by: Brian Scott Lipton




Ann Hampton Callaway certainly deserves points for honesty. So many cabaret shows seem to be little more than an amalgam of a performer’s favorite songs, without rhyme or reason. But Callaway – a superb tunesmith herself – admits by the title of her new show at 54 Below, “Songs I Wish I’d Written” that what we’re about to hear are great tunes she simply would have loved to pen herself.  And not only were the dozen or so selections Callaway chose on Monday night truly among the greatest songs of the 20th Century, but each was performed brilliantly by this wonderful entertainer.

Callaway kicked off the proceedings by showing off her considerable jazz chops in up-tempo, scat-filled renditions of The Gershwins’ “Our Love is Here to Stay” and Cy Coleman and Dorothy Fields’ “The Best Is Yet to Come.” However, just minutes later, the entire room was enveloped in silence during her spellbinding, thoughtful take of John Kander & Fred Ebb’s “A Quiet Thing.”

In a show where every number was a highlight, it can be hard to choose the finest moments. I particularly adored Callaway’s forceful, almost Gospel-like version of Simon & Garfunkel’s “Bridge Over Troubled Water,” a gorgeously introspective take on Joni Mitchell’s “A Case of You” (in which Callaway accompanied herself on the piano), a full-out “Don’t Rain on My Parade,” that practically tore the roof off the club, and a strikingly heartfelt “Somewhere” that practically moved me to tears.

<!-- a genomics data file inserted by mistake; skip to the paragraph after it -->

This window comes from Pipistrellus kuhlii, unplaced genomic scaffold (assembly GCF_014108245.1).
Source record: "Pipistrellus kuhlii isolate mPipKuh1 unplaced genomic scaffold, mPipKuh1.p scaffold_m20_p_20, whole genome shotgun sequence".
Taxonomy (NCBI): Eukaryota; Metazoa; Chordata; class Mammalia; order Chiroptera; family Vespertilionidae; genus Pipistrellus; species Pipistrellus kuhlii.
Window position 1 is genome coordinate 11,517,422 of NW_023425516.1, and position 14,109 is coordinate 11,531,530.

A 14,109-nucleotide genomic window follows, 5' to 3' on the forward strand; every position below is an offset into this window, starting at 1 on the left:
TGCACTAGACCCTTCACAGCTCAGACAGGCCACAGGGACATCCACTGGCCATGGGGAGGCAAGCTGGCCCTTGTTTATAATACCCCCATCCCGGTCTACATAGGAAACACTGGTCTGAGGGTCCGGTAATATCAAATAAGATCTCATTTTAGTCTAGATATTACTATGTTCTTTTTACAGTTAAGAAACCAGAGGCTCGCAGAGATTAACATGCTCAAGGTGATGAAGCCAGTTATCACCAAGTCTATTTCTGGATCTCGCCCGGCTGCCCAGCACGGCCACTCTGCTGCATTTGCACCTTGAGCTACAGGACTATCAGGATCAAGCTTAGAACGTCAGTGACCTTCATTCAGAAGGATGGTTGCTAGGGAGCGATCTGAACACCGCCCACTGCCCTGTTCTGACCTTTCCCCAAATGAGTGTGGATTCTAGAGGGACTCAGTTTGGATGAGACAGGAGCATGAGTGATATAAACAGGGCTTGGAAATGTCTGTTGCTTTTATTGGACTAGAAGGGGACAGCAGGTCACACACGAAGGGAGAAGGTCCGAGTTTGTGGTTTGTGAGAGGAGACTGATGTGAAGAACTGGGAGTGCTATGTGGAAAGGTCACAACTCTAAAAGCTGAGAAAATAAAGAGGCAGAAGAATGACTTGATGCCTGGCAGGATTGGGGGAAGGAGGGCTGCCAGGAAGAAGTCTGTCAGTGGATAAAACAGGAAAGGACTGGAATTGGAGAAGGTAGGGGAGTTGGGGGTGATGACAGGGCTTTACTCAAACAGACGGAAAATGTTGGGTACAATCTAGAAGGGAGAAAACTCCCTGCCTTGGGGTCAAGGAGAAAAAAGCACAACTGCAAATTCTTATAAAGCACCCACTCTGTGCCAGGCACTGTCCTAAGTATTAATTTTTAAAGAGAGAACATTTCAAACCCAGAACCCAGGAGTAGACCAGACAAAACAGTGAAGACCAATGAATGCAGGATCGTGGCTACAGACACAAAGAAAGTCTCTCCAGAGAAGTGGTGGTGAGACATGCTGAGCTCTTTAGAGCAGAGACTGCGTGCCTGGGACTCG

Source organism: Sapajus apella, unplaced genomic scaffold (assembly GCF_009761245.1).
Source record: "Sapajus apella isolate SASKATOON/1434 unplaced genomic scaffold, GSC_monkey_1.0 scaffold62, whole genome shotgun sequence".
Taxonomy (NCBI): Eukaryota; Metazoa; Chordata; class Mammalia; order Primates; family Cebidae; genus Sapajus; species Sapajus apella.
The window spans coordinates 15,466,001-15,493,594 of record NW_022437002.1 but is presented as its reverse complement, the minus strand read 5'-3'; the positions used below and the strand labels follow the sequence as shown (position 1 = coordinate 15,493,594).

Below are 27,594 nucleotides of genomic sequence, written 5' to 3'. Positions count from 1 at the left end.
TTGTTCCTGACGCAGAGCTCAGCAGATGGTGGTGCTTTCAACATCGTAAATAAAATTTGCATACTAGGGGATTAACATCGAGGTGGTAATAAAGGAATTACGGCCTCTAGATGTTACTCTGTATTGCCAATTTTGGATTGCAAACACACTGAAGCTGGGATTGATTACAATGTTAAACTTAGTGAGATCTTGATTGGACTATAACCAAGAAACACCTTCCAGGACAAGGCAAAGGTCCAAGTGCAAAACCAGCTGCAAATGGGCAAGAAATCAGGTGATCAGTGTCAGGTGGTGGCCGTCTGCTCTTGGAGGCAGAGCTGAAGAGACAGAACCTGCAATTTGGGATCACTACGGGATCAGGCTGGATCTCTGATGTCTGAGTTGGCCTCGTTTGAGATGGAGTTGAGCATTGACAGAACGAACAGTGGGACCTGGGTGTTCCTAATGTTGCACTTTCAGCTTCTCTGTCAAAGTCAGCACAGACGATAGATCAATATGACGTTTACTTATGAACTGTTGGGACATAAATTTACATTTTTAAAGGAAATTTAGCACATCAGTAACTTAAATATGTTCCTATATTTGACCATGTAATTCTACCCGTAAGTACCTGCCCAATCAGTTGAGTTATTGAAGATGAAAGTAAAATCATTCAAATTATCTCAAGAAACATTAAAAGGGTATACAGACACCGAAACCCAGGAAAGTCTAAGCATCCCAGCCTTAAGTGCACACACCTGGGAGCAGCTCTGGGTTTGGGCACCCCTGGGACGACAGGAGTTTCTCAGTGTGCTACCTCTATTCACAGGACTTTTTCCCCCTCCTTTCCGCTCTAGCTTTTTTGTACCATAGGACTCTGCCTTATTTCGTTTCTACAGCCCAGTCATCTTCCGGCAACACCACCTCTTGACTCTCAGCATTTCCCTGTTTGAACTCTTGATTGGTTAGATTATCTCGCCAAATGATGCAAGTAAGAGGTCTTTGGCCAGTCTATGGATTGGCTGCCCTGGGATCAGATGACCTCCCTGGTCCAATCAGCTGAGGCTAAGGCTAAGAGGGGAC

You may feel differently, preferring Jerome Kern and Oscar Hammerstein’s glorious “All The Things You Are,” Leslie Bricusse and Henry Mancini’s soulful “Two for the Road,” or Jerome Kern and Dorothy Field’s jaunty, feel-good “Pick Yourself Up.” And fans of classical music will certainly thrill to music director Ted Rosenthal’s imaginative reworking of George Gershwin’s masterpiece “Rhapsody in Blue.”

Two things about this show are not in dispute. There could be no finer encore (especially given the holiday season) than John Bucchino’s cabaret classic “Grateful,” which Callaway sings with a piercing sensitivity. And when Callaway sings the song she most wishes she’d written, “Happy Birthday,” she has a perfectly good explanation. “It’s the highest grossing song of all time,” she says with a laugh.

Thru November 30th.

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54 Below – 254 W 54th St, Cellar – New York, NY 10019